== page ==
Following our blog on the Future of Communities in the #FutureofPublicSector series, today we take a deeper look into the future of financing and more specifically, how communities can fund their digital transformation.
It is estimated that the increasing pace of urbanization is bringing three million people into cities every week. That’s roughly equivalent to the entire population of Chicago moving into a city every week.
With that scale and pace of change, city leaders and governments around the world are under increasing pressure to solve for a variety of community challenges, with shrinking budgets. They are often left questioning how to find new opportunities to drive economic growth and operational efficiencies; how to attract investments into the city and create vibrant public-private partnerships; how to monetize data being collected by the city; and, most importantly, how to provide more services that enable a better quality of life for residents and equitable access to opportunities for the whole community.
Enabling timeless solutions
While technology can certainly help to enable these outcomes, keeping pace in the dynamic realm of connected cities, communities, and government is no easy feat. Cities need secure, scalable technology foundations as timeless and unique as the communities they serve. Government and city leaders must choose technology investments that not only perform for today’s requirements, but help to modernize, innovate and prepare for the future.
Finding the funding to implement change
Arguably the biggest challenge that cities face today is not in choosing the right technology solutions, but in finding the budget to invest. According to the State of Cities 2019 Report published by the National League of Cities in the United States, Mayors mentioned economic development (74%), infrastructure renewal (57%) and budgets & management (41%) as some of the top priorities that they would like to address on an urgent basis.
With such radical forces in action, it is imperative that cities and municipal corporations globally remain open and nimble to new financial structures that would help them acquire new technology to deliver more efficient and cost-effective urban infrastructure services like reducing energy consumption for public street lighting, reducing traffic congestion and improving revenues from city parking, improving efficiencies related to waste collection and bridging the digital divide using city Wi-Fi services.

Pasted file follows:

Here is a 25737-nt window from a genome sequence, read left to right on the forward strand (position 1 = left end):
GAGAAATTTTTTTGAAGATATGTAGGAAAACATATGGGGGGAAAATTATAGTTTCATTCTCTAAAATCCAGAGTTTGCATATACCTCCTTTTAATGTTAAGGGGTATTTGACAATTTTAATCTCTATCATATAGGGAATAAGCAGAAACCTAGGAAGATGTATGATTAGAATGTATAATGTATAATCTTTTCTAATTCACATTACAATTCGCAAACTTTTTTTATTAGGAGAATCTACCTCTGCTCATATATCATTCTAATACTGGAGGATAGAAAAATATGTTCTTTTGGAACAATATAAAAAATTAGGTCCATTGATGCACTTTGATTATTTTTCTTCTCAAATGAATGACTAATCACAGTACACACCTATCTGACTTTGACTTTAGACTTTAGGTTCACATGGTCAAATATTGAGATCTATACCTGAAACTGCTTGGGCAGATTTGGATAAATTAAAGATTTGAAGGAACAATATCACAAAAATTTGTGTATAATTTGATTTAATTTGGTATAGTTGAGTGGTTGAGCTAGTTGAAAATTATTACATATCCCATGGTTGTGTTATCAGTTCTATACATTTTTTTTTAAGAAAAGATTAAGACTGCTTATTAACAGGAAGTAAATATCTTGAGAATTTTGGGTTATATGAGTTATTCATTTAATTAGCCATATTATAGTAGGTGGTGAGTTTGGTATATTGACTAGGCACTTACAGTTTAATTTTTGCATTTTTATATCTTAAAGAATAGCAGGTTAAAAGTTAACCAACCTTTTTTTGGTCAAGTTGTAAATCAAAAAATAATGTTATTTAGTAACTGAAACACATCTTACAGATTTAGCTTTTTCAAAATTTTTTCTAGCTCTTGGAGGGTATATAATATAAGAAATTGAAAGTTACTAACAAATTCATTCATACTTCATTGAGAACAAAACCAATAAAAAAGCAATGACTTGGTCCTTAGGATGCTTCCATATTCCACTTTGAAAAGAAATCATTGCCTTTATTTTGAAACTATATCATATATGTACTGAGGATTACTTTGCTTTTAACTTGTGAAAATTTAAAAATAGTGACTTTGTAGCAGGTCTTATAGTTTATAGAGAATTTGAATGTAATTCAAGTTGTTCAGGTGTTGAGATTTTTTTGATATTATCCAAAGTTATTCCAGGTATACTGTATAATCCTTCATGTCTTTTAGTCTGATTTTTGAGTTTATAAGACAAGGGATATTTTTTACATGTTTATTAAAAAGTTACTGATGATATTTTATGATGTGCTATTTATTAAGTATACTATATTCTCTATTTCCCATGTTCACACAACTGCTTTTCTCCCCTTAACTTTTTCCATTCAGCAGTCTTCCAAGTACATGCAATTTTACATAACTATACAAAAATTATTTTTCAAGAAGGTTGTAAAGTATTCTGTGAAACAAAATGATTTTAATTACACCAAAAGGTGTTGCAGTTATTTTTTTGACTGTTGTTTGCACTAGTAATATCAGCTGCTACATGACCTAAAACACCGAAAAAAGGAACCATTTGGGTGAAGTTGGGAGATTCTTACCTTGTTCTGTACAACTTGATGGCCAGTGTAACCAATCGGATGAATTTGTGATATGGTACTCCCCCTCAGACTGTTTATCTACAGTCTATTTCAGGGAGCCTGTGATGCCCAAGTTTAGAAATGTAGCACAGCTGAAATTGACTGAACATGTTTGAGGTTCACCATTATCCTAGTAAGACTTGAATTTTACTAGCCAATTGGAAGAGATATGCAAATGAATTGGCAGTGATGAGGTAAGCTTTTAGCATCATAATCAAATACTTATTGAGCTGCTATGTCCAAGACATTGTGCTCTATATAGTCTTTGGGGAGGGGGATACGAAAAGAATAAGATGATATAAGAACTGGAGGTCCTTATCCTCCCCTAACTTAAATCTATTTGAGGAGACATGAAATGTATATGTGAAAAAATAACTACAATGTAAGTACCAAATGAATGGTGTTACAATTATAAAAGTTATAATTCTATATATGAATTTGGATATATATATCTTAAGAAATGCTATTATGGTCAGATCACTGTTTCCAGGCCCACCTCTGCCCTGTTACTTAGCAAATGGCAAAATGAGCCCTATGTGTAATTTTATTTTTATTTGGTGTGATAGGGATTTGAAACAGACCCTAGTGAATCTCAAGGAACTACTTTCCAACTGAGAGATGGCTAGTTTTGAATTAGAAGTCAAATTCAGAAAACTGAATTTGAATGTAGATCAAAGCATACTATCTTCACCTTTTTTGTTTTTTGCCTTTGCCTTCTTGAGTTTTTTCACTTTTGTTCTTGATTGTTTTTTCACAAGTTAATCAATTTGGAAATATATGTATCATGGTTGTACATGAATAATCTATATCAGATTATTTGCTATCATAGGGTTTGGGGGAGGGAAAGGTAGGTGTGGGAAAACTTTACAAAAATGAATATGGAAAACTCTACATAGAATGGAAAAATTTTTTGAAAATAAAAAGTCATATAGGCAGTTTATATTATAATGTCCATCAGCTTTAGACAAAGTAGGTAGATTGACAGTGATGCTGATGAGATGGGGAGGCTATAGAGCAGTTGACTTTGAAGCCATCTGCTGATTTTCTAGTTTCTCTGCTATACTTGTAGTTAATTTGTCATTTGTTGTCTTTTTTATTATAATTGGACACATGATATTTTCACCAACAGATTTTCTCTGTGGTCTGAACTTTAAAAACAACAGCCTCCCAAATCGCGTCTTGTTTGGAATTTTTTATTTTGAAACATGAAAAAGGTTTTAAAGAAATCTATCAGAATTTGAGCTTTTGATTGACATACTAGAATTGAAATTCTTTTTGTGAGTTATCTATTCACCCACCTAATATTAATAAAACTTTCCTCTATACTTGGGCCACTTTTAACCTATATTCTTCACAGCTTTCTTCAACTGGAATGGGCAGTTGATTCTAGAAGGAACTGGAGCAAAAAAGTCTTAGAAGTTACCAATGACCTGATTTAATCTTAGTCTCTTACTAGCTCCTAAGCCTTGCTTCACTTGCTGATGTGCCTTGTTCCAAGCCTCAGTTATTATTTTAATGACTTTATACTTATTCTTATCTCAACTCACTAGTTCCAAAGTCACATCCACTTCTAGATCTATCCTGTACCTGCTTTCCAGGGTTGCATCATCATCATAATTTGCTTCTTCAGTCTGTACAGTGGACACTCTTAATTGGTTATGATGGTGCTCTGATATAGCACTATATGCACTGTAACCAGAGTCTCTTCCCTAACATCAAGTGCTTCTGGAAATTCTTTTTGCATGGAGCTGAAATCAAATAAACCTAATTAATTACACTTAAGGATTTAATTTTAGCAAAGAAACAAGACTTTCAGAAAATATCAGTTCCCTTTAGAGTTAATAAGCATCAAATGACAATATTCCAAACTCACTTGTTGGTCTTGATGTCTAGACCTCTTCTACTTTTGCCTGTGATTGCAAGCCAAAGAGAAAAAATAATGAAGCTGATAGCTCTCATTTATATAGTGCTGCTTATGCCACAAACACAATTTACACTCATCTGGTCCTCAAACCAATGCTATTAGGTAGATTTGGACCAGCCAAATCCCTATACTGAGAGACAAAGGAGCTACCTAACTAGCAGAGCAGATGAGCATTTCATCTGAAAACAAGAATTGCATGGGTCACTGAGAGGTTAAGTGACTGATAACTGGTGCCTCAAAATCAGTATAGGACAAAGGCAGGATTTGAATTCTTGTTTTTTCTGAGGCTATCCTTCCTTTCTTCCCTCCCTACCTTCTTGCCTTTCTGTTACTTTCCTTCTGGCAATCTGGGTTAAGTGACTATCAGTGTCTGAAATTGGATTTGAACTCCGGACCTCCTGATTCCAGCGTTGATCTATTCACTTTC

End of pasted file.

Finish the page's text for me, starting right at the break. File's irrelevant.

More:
Defining a phased approach
To address these funding challenges, cities have typically approached digital transformation in a series of phases:
Smart City 1.0.
- During this phase, a city will focus on experimentation and testing technology solutions for urban services with small pilot projects and proof of concept initiatives.
Smart City 2.0.
- During this phase, a city often deploys larger projects, using government/state funding and traditional procurement methods to enable cross-city use cases like energy efficient street lighting, customer kiosks, urban security and city Wi-Fi services.
Almost every city that embarks on a digital transformation journey and deploys some form of technology solutions in either of these two phases will inevitably reach an inflection point. There they must answer a crucial question – how do we scale these initial projects and pilot initiatives into larger, full city, multi-agency, multi-use case projects without seeking further taxpayer money for funding?
Joining forces for financing
In today’s capital constrained world where expecting more with less is the norm, it is imperative for urban services technology providers to join hands with private equity firms to evolve innovative project financing. This can help cities and municipal councils adopt city-wide technology solutions to meet the demand for superior quality urban services.
The bridge to possible
To help cities start and accelerate their digital transformation, Cisco Systems, in collaboration with Digital Alpha Advisors LLC and Quantela Inc, has developed a unique, market disruptive Outcome-Based Equity Financing Model. This model converts the upfront capital expenditure investment into an annual operating expenditure payment that is tied to various milestones on the digital journey.
This method of financing allows cities to adopt new technology solutions to solve community challenges. They can do so using risk capital with a committed payout to the investor over a fixed period of time. This allows the investor to monetize and mitigate their investment risk by offering other revenue generating digital services for an incremental upside.
While funding is likely to remain an ongoing challenge in the future, these consumption-based equity financing models can support government and city leaders to initiate economic development and bridge the gap between the cities we live in today and the ones we imagine in the future.
We’d love to hear what you think. How is technology making a difference in your community? Comment below and stay tuned for the next installment of our #FutureofPublicSector series where we explore early innovators across our EMEAR region.